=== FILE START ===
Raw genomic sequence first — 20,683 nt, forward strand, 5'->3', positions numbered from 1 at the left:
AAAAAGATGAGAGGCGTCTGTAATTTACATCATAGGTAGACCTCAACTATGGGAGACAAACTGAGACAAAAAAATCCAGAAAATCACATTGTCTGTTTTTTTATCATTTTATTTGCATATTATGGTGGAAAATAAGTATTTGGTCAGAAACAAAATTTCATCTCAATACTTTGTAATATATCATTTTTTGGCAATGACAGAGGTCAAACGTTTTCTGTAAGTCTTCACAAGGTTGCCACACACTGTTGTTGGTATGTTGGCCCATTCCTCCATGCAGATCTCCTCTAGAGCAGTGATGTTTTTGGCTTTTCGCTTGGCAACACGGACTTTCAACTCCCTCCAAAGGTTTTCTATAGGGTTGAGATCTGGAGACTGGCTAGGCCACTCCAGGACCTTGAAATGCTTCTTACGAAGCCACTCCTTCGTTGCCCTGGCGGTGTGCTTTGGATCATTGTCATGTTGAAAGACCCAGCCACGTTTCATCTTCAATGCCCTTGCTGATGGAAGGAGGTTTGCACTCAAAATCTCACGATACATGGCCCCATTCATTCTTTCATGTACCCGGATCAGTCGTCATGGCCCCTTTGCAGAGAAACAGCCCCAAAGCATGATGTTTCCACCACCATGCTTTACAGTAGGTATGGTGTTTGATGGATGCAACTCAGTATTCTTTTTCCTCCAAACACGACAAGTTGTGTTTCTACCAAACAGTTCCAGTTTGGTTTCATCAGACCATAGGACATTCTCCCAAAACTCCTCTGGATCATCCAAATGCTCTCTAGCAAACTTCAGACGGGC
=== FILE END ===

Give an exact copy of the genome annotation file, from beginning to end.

Raw genomic sequence first — 20,683 nt, forward strand, 5'->3', positions numbered from 1 at the left:
AAAAAGATGAGAGGCGTCTGTAATTTACATCATAGGTAGACCTCAACTATGGGAGACAAACTGAGACAAAAAAATCCAGAAAATCACATTGTCTGTTTTTTTATCATTTTATTTGCATATTATGGTGGAAAATAAGTATTTGGTCAGAAACAAAATTTCATCTCAATACTTTGTAATATATCATTTTTTGGCAATGACAGAGGTCAAACGTTTTCTGTAAGTCTTCACAAGGTTGCCACACACTGTTGTTGGTATGTTGGCCCATTCCTCCATGCAGATCTCCTCTAGAGCAGTGATGTTTTTGGCTTTTCGCTTGGCAACACGGACTTTCAACTCCCTCCAAAGGTTTTCTATAGGGTTGAGATCTGGAGACTGGCTAGGCCACTCCAGGACCTTGAAATGCTTCTTACGAAGCCACTCCTTCGTTGCCCTGGCGGTGTGCTTTGGATCATTGTCATGTTGAAAGACCCAGCCACGTTTCATCTTCAATGCCCTTGCTGATGGAAGGAGGTTTGCACTCAAAATCTCACGATACATGGCCCCATTCATTCTTTCATGTACCCGGATCAGTCGTCATGGCCCCTTTGCAGAGAAACAGCCCCAAAGCATGATGTTTCCACCACCATGCTTTACAGTAGGTATGGTGTTTGATGGATGCAACTCAGTATTCTTTTTCCTCCAAACACGACAAGTTGTGTTTCTACCAAACAGTTCCAGTTTGGTTTCATCAGACCATAGGACATTCTCCCAAAACTCCTCTGGATCATCCAAATGCTCTCTAGCAAACTTCAGACGGGC